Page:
The simplest way to swap two numbers (a and b) without using a temporary variable is like this:

  b = b + a;
  a = b - a;
  b = b - a;

If you write that in a function, then you're part of the way there. How you keep track of which variable to swap within the arrays without using a temporary variable eludes me right now.

Bear in mind voters: he doesn't actually need to sort the array, just swap the right values.

Edit: this will work with large values in Java (and in C/C++ unless you turn on some very aggressive compiler optimisations - the behaviour is undefined but defaults to sane). The values will just wrap around.

Second edit - some (rather untested) code to flip the array around, with I think 4 integers over the memory limit. It's while technically massively unthreadsafe, but it would be parallelisable just because you only access each array location once at most:

static int[] a = {1,2,3,4,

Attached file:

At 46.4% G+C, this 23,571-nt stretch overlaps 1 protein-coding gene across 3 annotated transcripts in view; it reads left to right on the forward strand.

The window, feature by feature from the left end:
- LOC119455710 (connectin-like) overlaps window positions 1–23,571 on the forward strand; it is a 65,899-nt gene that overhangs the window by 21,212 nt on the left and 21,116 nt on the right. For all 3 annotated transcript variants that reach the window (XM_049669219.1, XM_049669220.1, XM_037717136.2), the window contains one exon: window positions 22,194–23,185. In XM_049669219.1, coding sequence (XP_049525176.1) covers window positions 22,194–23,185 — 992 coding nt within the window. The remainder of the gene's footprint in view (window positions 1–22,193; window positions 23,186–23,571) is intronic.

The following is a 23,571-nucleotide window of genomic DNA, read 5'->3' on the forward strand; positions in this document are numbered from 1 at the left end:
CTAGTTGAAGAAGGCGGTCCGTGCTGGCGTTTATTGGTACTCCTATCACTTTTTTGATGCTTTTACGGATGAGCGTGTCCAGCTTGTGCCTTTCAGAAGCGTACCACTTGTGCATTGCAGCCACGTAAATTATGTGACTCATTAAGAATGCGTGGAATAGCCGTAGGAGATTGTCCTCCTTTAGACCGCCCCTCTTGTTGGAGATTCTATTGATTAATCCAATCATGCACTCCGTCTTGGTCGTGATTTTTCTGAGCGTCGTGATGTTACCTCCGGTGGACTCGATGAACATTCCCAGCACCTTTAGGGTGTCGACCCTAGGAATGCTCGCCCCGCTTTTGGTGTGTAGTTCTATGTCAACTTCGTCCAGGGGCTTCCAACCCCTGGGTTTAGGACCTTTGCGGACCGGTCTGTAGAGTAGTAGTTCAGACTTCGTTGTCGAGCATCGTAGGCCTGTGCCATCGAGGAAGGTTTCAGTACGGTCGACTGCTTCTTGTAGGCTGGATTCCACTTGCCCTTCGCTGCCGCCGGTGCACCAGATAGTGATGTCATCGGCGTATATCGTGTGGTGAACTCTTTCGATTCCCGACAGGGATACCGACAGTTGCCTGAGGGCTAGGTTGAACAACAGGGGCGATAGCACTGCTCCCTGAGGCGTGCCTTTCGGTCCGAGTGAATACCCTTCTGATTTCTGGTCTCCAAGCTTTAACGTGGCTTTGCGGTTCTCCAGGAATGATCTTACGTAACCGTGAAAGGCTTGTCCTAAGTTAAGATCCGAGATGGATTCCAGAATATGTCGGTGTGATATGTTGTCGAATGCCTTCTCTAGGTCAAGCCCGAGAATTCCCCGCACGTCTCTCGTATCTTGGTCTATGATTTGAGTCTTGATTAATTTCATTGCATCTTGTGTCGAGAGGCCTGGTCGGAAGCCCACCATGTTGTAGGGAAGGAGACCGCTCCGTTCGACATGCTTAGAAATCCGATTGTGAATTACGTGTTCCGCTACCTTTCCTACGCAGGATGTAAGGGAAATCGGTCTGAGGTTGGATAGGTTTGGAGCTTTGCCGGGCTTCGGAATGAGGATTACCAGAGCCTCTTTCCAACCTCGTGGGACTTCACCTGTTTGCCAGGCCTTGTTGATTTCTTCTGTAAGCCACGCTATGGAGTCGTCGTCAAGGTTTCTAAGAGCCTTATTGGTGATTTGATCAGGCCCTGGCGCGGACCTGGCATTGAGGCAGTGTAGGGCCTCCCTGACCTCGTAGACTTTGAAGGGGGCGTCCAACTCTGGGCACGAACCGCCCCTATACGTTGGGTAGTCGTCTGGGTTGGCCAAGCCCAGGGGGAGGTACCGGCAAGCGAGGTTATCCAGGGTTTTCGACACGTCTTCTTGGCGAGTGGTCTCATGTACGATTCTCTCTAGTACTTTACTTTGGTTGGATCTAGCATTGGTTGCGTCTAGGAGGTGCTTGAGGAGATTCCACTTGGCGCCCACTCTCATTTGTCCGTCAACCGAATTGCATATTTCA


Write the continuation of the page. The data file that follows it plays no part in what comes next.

static int n = 4;

public static void main(String[] args) 
    for(int i = 0; i < a.length/n; i++)     //  1 integer
        for(int j = 0; j < n; j++)          //  1 integer
            if(j > i)
                swap(i*n+j, j*n+i);

static void swap(int aPos, int bPos)        //  2 integers
    if(a[aPos] != a[bPos])
        a[bPos] = a[aPos] + a[bPos];
        a[aPos] = a[bPos] - a[aPos];
        a[bPos] = a[bPos] - a[aPos];

Apologies if this misunderstands the question; I read it carefully and couldn't work out what was needed other than this.

share|improve this answer
if numbers are very big then b will overflow and this fails then – Marcin Jędrzejewski Jul 16 '12 at 9:21